All That Jazz? You Probably Don’t Know That It Is Now the Least Selling Genre in the Country
Classical, you are safe. Jazz is now considered out of touch when it comes to music buyers
At one time in life, jazz was popular music. That’s been well over a half century ago.
Since the bustling musical genre once dominated by names like Ellington, Cole, Ella and Sinatra shifted into grayer areas of popularity by morphing into easy-listening, adult contemporary, smooth jazz and a herd of other sub-genres, the traditional sounds of jazz have fallen out of favor with most American consumers.
According to data coming from Nielsen’s 2014 Year-End Report, both jazz and classical music represent just 1.4% of total U.S. music consumption a piece. But classical music had a slighter edge over jazz.
The news isn’t exactly what most jazz lovers would come to expect. Especially since forms of jazz have found new life in other genres, like hip-hop (Robert Glasper) and crossover artists like Ledisi, who is signed to a traditional jazz label (Verve) but is usually tossed into R&B territory. Artists like Michael Buble are usually dumped in traditional pop categories, which is quite unfortunate when referencing the survival of jazz. Last year, jazz pro Tony Bennett topped the Billboard charts with his duet album with pop star Lady Gaga (Cheek to Cheek). That disc, which took home a Grammy award, is also tossed into traditional pop categories. And as of January 2015, the album has sold 524,000 in the U.S. alone. Keep that number in your memory bank as you continue reading.
Economists believe the broken culture of music consumption is what is eating away at the genre the most, especially since much of its sales before depended on physical album sales. Since the few brick and mortar stores and larger superstores have poorly stocked the genre, it makes it hard for their traditional base to acquire its products. Data coming from streaming and digital sales also point to a downward trend with traditional jazz patrons. According to surprising data, it’s the only genre that saw a decline between 2011 and 2012 in the realm of digital album sales. And that is because most jazz lovers are used to purchasing physical copies, whether it is compact disc or vinyl.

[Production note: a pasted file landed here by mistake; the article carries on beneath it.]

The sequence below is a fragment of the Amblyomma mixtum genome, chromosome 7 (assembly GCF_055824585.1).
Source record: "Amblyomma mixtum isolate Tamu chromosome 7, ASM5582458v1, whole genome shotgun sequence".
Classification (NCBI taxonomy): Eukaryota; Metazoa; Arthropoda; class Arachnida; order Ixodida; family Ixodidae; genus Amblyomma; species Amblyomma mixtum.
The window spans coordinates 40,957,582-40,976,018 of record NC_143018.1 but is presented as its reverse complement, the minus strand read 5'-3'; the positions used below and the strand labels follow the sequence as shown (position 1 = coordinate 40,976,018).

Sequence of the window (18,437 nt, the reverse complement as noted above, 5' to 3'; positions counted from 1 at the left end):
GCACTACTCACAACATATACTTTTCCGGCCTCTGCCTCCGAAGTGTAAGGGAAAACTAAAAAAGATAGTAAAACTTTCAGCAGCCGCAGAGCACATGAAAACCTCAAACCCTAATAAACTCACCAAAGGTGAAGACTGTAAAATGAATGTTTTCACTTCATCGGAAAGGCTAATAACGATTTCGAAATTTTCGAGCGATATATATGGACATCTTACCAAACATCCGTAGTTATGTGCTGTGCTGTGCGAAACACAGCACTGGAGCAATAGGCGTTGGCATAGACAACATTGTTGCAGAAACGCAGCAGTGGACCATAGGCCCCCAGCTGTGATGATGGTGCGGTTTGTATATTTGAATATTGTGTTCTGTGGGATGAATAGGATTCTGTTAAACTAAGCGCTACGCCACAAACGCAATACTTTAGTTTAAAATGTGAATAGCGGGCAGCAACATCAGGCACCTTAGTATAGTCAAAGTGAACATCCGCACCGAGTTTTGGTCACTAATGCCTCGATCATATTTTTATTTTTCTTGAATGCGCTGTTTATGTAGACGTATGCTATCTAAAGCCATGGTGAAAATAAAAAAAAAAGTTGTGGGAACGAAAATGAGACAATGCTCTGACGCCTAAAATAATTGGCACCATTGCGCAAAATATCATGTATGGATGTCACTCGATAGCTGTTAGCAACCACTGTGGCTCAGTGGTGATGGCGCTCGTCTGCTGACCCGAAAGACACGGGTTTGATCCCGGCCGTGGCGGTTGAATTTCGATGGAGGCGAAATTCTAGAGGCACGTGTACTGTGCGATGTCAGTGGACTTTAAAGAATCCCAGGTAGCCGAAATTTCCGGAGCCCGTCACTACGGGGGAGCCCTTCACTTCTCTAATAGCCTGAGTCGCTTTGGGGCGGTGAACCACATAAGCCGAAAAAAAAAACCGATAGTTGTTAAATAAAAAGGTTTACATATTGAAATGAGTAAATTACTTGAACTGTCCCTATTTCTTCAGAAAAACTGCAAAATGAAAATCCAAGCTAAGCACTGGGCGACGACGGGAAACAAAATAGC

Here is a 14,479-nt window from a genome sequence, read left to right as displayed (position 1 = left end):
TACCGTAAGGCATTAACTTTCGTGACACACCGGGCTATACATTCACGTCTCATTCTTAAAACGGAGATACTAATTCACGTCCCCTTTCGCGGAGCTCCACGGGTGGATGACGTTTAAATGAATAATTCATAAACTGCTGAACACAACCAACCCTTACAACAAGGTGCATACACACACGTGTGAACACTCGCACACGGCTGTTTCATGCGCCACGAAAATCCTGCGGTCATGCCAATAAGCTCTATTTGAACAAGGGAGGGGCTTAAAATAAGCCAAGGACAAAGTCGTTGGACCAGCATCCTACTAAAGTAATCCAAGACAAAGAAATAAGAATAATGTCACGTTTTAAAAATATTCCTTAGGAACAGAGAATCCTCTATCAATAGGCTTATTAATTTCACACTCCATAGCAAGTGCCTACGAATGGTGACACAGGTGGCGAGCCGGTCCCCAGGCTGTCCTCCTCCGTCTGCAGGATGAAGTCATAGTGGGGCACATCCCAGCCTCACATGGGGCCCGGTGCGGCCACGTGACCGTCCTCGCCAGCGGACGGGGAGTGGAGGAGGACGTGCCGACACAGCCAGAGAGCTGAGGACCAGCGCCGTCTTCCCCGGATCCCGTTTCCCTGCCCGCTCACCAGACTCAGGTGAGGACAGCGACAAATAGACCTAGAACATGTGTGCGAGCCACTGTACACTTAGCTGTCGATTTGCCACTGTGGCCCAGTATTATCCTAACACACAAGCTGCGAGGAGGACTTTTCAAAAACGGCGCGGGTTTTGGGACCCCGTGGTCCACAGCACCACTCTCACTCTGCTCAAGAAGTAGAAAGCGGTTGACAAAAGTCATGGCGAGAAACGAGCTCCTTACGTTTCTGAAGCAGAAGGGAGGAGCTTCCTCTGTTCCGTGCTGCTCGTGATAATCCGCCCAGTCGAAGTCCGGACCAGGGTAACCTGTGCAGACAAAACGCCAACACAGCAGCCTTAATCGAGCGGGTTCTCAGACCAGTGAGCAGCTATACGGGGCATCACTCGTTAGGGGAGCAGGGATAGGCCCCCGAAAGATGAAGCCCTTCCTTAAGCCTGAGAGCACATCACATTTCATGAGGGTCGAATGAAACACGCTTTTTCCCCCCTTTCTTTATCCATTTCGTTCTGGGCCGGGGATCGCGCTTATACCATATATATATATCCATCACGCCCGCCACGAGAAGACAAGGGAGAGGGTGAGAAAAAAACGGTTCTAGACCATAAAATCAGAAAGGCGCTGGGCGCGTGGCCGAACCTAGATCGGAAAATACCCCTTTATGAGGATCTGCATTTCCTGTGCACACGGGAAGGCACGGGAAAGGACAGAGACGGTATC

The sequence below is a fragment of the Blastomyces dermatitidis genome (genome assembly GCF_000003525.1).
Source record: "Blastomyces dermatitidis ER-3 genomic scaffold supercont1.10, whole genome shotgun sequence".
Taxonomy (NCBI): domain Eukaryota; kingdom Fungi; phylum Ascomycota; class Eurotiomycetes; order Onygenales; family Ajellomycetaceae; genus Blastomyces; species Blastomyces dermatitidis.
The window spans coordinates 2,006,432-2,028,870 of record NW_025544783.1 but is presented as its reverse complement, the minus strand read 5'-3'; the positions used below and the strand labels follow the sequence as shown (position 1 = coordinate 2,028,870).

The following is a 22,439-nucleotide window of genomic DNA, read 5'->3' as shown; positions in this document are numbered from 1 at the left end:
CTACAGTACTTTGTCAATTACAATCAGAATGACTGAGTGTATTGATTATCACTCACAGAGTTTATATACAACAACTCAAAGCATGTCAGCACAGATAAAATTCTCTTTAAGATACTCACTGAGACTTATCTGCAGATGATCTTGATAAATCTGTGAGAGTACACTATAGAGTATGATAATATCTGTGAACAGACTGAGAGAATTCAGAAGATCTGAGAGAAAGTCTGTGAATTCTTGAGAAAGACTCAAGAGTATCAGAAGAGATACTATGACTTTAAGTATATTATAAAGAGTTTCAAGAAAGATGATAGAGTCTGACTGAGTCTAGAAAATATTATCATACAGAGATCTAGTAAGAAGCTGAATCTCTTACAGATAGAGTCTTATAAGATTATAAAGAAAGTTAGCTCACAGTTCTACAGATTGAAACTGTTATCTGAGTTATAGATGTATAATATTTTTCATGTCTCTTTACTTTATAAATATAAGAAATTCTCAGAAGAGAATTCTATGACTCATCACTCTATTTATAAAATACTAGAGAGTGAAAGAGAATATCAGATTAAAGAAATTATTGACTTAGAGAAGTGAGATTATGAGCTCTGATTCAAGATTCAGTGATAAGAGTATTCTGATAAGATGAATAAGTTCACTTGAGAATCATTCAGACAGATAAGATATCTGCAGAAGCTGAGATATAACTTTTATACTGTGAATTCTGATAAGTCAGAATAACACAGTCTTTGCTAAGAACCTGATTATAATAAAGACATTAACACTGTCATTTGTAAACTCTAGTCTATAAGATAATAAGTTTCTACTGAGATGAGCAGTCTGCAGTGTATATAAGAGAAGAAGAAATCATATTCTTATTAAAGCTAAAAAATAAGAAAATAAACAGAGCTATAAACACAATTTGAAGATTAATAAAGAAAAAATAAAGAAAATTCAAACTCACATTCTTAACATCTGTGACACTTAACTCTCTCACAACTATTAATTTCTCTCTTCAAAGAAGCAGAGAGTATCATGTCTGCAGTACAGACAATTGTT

Here are the hardball numbers on jazz:
In 2011, a total of 11 million jazz albums (CD, cassette, vinyl, & digital) were sold, according to BusinessWeek. This represents 2.8% of all music sold in that year. However, just a year later, in 2012, that percentage fell to 2.2%. It rose slightly to 2.3% in 2013 before falling once again to just 2% in 2014. That 2% is a very bad sign for the genre, particularly when it’s compared with the best-selling album of 2014 so far. Taylor Swift’s 1989 sold 3.7 million copies for the first few months this year. All of the output coming from jazz couldn’t even reach the entirety of sales from Swift’s album from this year.
Remember that number of 524,000 from a paragraph ago? The Tony Bennett/Lady Gaga album might be a positive for the genre, since it surpassed the half-million mark. But most modern-day jazz albums hardly have this type of Midas touch. Remember when Herbie Hancock’s tribute album to Joni Mitchell, River: The Joni Letters, knocked the socks of the competition at the 50th annual Grammy Awards when it won Album of the Year? It beat out hardcore competition from Kanye West, Amy Winehouse and the Foo Fighters. Although the disc sported big cameos from acts like Tina Turner, Norah Jones and Corinne Bailey Rae, that album had no best-selling acclaim going into the award show. After winning the coveted title, River went from selling 54,000 copies to 114,000. Still, that number is considered huge when compared with the modest and poorly sold albums in the genre.
Today the rest of the genres tower over jazz like China towers over a small town in Mississippi: 30 percent of music consumers support rock, making it the most popular genre in the country. Hip-hop and R&B (e-hem, mostly hip-hop) followed with 17.2 %. Then comes pop with 14.9%, with country trailing not far behind with 11.2 %.
According to the website JazzLine, they put their literary axe to the root:
“This is indicative of an aging listenership that is slow to adapt to new technologies. As more and more traditional record stores go out of business, it’s becoming harder for these veteran stalwarts of the genre to access new releases, while the few digital natives that actively listen to jazz are clearly finding it difficult to carry the numbers.